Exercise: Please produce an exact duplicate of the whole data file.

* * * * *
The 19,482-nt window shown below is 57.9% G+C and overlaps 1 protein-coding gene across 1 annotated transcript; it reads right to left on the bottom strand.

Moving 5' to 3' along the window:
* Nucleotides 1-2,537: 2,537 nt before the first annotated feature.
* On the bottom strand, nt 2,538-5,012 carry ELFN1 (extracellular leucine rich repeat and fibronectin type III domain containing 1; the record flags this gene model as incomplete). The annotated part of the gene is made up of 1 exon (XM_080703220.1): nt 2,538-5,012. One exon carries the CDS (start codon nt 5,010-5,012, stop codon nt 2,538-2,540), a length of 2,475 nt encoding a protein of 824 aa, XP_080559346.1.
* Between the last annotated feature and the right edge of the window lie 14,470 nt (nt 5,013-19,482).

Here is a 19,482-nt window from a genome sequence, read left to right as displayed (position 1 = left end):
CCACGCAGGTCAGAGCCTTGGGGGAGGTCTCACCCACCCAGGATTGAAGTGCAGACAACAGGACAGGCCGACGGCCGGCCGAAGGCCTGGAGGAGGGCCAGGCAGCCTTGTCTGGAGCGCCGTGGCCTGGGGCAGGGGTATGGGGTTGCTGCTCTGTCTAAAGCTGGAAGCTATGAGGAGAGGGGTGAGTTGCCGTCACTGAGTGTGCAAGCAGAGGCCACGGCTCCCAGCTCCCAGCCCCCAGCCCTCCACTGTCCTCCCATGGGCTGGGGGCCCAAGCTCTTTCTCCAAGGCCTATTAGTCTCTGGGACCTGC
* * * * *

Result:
The 19,482-nt window shown below is 57.9% G+C and overlaps 1 protein-coding gene across 1 annotated transcript; it reads right to left on the bottom strand.

Moving 5' to 3' along the window:
* Nucleotides 1-2,537: 2,537 nt before the first annotated feature.
* On the bottom strand, nt 2,538-5,012 carry ELFN1 (extracellular leucine rich repeat and fibronectin type III domain containing 1; the record flags this gene model as incomplete). The annotated part of the gene is made up of 1 exon (XM_080703220.1): nt 2,538-5,012. One exon carries the CDS (start codon nt 5,010-5,012, stop codon nt 2,538-2,540), a length of 2,475 nt encoding a protein of 824 aa, XP_080559346.1.
* Between the last annotated feature and the right edge of the window lie 14,470 nt (nt 5,013-19,482).

Here is a 19,482-nt window from a genome sequence, read left to right as displayed (position 1 = left end):
CCACGCAGGTCAGAGCCTTGGGGGAGGTCTCACCCACCCAGGATTGAAGTGCAGACAACAGGACAGGCCGACGGCCGGCCGAAGGCCTGGAGGAGGGCCAGGCAGCCTTGTCTGGAGCGCCGTGGCCTGGGGCAGGGGTATGGGGTTGCTGCTCTGTCTAAAGCTGGAAGCTATGAGGAGAGGGGTGAGTTGCCGTCACTGAGTGTGCAAGCAGAGGCCACGGCTCCCAGCTCCCAGCCCCCAGCCCTCCACTGTCCTCCCATGGGCTGGGGGCCCAAGCTCTTTCTCCAAGGCCTATTAGTCTCTGGGACCTGC